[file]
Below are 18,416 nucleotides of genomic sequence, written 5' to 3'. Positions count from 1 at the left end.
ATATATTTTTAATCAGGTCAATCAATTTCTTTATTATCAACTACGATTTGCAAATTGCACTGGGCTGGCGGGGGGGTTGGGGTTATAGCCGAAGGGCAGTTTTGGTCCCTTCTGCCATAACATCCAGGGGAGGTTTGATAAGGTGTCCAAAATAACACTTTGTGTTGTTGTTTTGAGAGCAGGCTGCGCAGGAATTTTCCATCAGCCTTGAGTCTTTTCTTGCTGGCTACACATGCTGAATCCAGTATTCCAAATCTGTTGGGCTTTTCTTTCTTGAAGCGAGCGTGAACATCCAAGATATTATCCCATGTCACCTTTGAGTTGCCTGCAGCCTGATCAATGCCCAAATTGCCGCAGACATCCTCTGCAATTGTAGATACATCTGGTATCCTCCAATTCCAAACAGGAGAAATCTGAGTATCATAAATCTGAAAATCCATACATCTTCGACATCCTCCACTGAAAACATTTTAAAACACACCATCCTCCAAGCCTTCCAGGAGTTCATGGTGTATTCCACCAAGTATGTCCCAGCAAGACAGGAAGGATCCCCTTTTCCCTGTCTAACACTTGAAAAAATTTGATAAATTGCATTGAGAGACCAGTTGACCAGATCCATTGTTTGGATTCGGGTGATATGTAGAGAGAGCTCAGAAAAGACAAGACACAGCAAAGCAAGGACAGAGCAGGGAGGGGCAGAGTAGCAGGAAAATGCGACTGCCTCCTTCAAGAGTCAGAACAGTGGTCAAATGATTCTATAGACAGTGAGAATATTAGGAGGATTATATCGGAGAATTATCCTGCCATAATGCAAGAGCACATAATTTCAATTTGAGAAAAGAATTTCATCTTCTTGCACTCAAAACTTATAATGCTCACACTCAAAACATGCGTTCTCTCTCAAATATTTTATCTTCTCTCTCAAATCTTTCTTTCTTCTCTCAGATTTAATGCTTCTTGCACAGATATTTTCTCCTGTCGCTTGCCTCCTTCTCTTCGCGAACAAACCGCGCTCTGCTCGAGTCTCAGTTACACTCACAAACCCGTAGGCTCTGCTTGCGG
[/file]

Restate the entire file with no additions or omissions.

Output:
Below are 18,416 nucleotides of genomic sequence, written 5' to 3'. Positions count from 1 at the left end.
ATATATTTTTAATCAGGTCAATCAATTTCTTTATTATCAACTACGATTTGCAAATTGCACTGGGCTGGCGGGGGGGTTGGGGTTATAGCCGAAGGGCAGTTTTGGTCCCTTCTGCCATAACATCCAGGGGAGGTTTGATAAGGTGTCCAAAATAACACTTTGTGTTGTTGTTTTGAGAGCAGGCTGCGCAGGAATTTTCCATCAGCCTTGAGTCTTTTCTTGCTGGCTACACATGCTGAATCCAGTATTCCAAATCTGTTGGGCTTTTCTTTCTTGAAGCGAGCGTGAACATCCAAGATATTATCCCATGTCACCTTTGAGTTGCCTGCAGCCTGATCAATGCCCAAATTGCCGCAGACATCCTCTGCAATTGTAGATACATCTGGTATCCTCCAATTCCAAACAGGAGAAATCTGAGTATCATAAATCTGAAAATCCATACATCTTCGACATCCTCCACTGAAAACATTTTAAAACACACCATCCTCCAAGCCTTCCAGGAGTTCATGGTGTATTCCACCAAGTATGTCCCAGCAAGACAGGAAGGATCCCCTTTTCCCTGTCTAACACTTGAAAAAATTTGATAAATTGCATTGAGAGACCAGTTGACCAGATCCATTGTTTGGATTCGGGTGATATGTAGAGAGAGCTCAGAAAAGACAAGACACAGCAAAGCAAGGACAGAGCAGGGAGGGGCAGAGTAGCAGGAAAATGCGACTGCCTCCTTCAAGAGTCAGAACAGTGGTCAAATGATTCTATAGACAGTGAGAATATTAGGAGGATTATATCGGAGAATTATCCTGCCATAATGCAAGAGCACATAATTTCAATTTGAGAAAAGAATTTCATCTTCTTGCACTCAAAACTTATAATGCTCACACTCAAAACATGCGTTCTCTCTCAAATATTTTATCTTCTCTCTCAAATCTTTCTTTCTTCTCTCAGATTTAATGCTTCTTGCACAGATATTTTCTCCTGTCGCTTGCCTCCTTCTCTTCGCGAACAAACCGCGCTCTGCTCGAGTCTCAGTTACACTCACAAACCCGTAGGCTCTGCTTGCGG